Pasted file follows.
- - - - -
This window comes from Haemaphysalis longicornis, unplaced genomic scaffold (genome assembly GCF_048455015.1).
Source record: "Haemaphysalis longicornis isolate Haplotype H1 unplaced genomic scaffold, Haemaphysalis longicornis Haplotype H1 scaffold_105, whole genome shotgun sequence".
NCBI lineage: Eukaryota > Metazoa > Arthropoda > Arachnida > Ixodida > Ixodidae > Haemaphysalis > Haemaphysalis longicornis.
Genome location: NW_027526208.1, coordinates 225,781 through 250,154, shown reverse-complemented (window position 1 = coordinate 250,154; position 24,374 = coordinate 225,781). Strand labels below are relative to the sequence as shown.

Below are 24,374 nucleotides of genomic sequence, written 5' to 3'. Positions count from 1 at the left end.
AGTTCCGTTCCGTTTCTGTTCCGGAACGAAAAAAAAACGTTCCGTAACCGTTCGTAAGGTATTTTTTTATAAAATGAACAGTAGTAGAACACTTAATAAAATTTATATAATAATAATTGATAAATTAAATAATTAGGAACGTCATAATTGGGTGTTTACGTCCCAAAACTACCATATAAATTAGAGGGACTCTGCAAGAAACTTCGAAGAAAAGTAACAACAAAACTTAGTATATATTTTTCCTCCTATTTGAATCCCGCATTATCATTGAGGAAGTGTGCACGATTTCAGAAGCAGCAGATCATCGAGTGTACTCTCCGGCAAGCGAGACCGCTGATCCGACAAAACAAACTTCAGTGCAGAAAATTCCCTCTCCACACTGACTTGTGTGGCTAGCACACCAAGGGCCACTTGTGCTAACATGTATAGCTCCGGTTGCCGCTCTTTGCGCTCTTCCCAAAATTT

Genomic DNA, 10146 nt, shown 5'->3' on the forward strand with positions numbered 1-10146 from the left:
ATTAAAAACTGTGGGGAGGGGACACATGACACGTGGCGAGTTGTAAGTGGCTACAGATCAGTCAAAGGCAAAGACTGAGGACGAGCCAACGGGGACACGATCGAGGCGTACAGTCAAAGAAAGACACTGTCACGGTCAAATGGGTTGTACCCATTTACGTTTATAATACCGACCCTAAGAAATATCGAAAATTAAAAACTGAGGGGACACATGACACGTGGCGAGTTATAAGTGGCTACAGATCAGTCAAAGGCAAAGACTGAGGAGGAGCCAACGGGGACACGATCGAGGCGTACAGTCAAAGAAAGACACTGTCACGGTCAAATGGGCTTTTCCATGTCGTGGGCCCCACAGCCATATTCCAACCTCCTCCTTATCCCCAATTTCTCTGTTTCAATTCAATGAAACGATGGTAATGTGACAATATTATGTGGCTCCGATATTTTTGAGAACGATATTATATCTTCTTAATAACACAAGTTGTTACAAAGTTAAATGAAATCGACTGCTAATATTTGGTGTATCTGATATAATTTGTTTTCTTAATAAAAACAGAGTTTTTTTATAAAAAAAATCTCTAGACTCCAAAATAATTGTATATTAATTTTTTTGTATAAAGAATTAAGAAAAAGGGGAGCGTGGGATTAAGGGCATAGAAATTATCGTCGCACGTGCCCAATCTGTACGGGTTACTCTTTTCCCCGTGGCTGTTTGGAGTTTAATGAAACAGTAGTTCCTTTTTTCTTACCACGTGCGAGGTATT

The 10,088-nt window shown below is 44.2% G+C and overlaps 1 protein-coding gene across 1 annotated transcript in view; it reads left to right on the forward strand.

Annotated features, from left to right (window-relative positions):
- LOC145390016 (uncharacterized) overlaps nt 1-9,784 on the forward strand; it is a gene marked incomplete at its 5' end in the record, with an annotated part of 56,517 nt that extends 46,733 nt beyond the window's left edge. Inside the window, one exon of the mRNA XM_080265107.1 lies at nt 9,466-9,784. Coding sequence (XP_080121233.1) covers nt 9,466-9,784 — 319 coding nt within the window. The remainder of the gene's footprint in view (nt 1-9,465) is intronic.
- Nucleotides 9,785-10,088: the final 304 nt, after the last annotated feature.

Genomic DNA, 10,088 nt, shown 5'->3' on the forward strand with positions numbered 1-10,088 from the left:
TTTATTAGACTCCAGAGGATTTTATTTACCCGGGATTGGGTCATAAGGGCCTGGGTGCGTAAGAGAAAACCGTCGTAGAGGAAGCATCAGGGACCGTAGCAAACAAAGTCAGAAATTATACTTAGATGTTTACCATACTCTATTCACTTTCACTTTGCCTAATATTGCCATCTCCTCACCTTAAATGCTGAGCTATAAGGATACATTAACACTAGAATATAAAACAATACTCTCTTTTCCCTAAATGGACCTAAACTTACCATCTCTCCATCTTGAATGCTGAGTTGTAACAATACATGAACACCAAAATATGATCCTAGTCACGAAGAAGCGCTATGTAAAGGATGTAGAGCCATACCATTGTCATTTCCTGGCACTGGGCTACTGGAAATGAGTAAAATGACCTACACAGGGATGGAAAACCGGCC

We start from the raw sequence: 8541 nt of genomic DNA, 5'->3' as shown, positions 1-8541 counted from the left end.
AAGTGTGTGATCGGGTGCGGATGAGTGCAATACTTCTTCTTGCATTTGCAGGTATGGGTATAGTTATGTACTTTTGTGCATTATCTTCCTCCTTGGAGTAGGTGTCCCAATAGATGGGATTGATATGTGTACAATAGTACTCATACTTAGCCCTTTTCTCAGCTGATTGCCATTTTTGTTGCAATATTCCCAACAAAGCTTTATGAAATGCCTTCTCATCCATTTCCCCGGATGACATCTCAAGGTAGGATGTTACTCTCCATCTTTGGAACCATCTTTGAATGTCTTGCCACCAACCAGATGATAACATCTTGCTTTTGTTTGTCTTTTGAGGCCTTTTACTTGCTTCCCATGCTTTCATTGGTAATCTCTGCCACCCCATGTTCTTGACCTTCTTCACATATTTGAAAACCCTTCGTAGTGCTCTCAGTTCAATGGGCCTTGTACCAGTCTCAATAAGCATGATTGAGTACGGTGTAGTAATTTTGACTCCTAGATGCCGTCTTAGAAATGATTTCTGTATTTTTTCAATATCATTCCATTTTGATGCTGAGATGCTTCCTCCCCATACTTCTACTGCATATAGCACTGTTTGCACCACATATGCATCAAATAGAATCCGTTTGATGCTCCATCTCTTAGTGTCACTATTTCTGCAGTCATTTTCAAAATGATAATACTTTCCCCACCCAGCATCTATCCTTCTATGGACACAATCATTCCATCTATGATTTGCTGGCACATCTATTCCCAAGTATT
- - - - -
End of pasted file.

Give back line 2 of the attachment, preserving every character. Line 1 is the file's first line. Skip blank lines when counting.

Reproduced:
Source record: "Haemaphysalis longicornis isolate Haplotype H1 unplaced genomic scaffold, Haemaphysalis longicornis Haplotype H1 scaffold_105, whole genome shotgun sequence".